A family of three shopping at a duty-free store at Zhengzhou Airport, Henan province. ZHANG TAO / FOR CHINA DAILY
A weekend visit earlier this month to a duty-free shop near my apartment in Beijing rekindled my bitter-sweet memories of the store about two decades ago and showed how fast the shopping behavior of the Chinese has changed since then.
It was in the early summer in 1992, just before the Olympic Games in Barcelona. I was back from the United States after nearly a one-year exchange program and was therefore qualified to buy some imported goods at the shop, which was exclusively for those who returned from overseas.
I bought a 25-inch color TV, a Japanese brand, and some other small electronic items. I used up all my savings from my meager stipends, but I was still quite happy because I would not miss the live telecast of the Olympic Games. At that time, supplies of products such as color TVs were still in short supply, particularly so-called high-end imported products.
During my recent visit to the store, which is now called a duty-free shop, I found it has been completed changed, both the interior and sales items. The revamped, air-conditioned shop has special sections for imported wines and foods, cosmetics, watches and jewelry, bags and suitcases, all of them high-end or luxury brands.
The shop is not as crowded as it was some two decades ago. Customers were also pickier with their bargains, but seemed to be ready to use up their quota of 5,000 yuan ($750). One woman, who bought goods valued in excess of the limit, even asked my wife to use part of our quota, and we agreed, because we still had more than 2,000 yuan of the quota unused.
I bought a washable electric shaver, with a price tag of 999 yuan, and some chocolates. Back home, I compared the price of the shaver, a well-established brand from the Netherlands, with the offerings on a big e-commerce platform, and found that my purchase saved me at least 300 yuan.
Different from duty-free shops at airports and ports, which serve all international visitors, the one in the city proper which I visited, which is operated by China National Service Corporation for Chinese Personnel Working Abroad, serves only Chinese nationals back from overseas, with entry and exit records in the last three months. Its offerings may not be as fancy or new as the airport shops, but still should satisfy the needs of most consumers.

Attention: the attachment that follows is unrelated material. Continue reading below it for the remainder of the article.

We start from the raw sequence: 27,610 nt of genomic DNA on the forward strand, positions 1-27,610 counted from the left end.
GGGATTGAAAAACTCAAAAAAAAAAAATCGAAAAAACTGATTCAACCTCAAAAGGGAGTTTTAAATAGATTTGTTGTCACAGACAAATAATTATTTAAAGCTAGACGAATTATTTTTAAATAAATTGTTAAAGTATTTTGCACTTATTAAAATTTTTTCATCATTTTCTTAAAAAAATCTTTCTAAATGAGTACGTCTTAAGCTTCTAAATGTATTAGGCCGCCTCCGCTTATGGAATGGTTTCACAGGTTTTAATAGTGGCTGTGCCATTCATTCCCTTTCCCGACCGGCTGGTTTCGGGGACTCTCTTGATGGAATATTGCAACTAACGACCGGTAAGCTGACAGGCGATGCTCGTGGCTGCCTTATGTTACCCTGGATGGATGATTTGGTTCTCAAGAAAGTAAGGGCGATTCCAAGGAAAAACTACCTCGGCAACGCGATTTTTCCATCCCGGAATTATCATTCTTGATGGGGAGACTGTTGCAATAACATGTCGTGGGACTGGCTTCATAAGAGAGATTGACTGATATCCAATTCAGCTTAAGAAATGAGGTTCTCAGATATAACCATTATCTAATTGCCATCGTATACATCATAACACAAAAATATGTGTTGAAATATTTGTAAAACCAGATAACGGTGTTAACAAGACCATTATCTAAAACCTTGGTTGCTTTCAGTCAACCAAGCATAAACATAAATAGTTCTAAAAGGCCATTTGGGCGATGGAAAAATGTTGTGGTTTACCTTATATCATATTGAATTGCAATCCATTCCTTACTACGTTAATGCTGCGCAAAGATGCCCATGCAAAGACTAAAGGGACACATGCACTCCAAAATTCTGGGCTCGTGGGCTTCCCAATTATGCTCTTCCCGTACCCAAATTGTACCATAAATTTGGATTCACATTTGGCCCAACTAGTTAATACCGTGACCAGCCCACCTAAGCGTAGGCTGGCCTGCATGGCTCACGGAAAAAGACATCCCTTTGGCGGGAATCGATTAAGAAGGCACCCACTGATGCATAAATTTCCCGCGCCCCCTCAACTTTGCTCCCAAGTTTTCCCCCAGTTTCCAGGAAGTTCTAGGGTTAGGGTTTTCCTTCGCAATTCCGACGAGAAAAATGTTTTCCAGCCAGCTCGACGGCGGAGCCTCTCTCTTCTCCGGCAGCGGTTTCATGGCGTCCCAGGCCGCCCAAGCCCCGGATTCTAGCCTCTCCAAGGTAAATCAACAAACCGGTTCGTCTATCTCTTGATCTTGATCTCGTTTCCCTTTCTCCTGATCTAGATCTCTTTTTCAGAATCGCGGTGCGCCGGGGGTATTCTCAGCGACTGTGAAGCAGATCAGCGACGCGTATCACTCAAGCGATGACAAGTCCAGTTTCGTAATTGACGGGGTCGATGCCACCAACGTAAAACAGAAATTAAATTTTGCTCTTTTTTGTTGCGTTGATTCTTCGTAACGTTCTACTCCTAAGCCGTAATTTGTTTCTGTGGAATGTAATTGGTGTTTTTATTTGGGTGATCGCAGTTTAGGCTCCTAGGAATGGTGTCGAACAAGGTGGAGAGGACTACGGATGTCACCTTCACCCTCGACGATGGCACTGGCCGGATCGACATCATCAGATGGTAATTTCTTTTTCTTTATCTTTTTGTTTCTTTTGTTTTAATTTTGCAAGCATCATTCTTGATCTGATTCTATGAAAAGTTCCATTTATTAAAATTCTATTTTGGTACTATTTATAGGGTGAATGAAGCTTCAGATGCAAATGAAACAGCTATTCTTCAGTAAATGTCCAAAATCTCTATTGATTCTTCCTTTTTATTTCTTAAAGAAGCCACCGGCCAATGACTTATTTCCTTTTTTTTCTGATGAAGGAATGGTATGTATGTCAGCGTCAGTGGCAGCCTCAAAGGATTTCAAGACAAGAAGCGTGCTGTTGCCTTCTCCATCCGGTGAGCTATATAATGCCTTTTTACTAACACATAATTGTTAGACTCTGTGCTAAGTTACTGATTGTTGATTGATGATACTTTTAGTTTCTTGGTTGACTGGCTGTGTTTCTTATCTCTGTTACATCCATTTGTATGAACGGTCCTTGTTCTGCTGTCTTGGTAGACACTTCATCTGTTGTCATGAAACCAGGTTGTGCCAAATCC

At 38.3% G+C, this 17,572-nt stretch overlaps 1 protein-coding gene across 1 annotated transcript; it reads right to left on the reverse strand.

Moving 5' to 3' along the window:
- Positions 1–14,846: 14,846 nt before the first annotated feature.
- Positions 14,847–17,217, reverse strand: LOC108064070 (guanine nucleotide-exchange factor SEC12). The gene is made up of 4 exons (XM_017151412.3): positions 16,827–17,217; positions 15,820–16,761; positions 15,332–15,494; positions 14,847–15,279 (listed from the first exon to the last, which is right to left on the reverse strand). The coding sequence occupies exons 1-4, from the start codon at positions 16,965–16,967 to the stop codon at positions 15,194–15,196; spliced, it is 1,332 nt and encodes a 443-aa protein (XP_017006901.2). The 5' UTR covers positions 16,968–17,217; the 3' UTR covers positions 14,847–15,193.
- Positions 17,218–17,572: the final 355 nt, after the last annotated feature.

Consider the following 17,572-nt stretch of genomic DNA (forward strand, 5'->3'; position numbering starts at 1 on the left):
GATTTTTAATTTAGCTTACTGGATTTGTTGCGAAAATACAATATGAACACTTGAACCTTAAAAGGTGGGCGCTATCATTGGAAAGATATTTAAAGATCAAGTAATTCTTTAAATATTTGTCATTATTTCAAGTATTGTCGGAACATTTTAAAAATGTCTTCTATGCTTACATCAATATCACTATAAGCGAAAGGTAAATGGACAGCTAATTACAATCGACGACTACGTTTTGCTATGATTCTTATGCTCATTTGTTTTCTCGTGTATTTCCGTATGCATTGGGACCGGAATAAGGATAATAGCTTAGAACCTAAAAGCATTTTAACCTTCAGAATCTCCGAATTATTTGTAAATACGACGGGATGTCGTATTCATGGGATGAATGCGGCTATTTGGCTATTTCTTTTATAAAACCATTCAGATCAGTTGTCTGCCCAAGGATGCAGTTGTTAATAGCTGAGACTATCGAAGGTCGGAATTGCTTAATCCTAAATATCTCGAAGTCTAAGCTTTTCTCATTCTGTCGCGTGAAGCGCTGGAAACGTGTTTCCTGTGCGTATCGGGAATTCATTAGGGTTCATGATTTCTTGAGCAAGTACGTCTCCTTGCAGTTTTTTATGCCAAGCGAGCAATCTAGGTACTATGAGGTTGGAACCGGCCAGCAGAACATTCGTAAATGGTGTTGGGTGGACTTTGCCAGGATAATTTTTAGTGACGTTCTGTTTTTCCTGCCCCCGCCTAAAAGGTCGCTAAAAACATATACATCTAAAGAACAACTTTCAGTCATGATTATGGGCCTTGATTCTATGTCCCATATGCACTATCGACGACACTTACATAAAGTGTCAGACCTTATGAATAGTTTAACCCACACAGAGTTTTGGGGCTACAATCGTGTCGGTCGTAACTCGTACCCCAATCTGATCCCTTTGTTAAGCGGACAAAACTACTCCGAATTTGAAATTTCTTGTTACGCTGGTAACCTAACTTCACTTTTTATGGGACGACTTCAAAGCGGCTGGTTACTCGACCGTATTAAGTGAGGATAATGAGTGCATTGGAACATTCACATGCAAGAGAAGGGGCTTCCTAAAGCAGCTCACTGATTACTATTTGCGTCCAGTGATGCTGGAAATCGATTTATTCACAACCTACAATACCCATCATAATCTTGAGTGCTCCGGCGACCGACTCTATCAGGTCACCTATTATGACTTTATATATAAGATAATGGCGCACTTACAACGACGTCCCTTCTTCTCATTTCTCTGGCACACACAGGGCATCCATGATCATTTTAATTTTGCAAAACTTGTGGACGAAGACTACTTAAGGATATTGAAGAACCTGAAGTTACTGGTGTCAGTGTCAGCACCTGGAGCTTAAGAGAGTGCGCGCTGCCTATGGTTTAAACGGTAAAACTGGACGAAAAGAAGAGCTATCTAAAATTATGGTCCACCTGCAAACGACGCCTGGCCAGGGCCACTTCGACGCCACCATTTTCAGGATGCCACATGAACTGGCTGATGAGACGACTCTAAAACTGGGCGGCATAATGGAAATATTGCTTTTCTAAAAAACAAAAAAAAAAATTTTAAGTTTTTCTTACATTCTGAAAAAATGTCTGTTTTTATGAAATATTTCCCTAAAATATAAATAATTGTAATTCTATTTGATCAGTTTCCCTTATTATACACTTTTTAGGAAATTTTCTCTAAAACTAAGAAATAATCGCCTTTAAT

Nowadays, Chinese domestic supplies of products are abundant and the growing affluent Chinese consumers, who could easily make outbound trips, have more options for purchases of high-end and luxury goods: foreign shops when traveling overseas, cross-border e-commerce platforms, online purchasing agents and duty-free shops in the country.
According to the World Travel and Tourism Council, Chinese travelers spent more than $215 billion on their trips in 2015, rising 53 percent from a year earlier, making the Chinese tourists the biggest spender in the world. This amount was virtually equivalent to the 2015 GDP of Ireland!
Earlier this year, the government announced measures to develop duty-free shops in a bid to shore up the economic growth, and to bring part of spending overseas back home. After my visit to the shop, I believe it could be part of the solution to stimulate consumption and may help bring a portion of overseas shopping spending by the Chinese consumers back home.
For duty-free shops, the saying that "good wine needs no bush" may not apply. That is, they also need some sort of publicity among consumers. When I talked to my colleague about the shop, she did not know the duty-free shop still exists either.
For consumers, a well-developed duty-free shop system could help free them from the trouble of carrying goods on their long-distance journeys and could still give them access to the goods they need near their homes, at duty-free shops either at the airports or in the cities.
If consumers could buy the same goods at domestic duty-free shops at the same or slightly higher prices as in foreign shops, I believe they would devote more of their trips to sightseeing and leisure rather than shopping.
(By Gao Jin'an)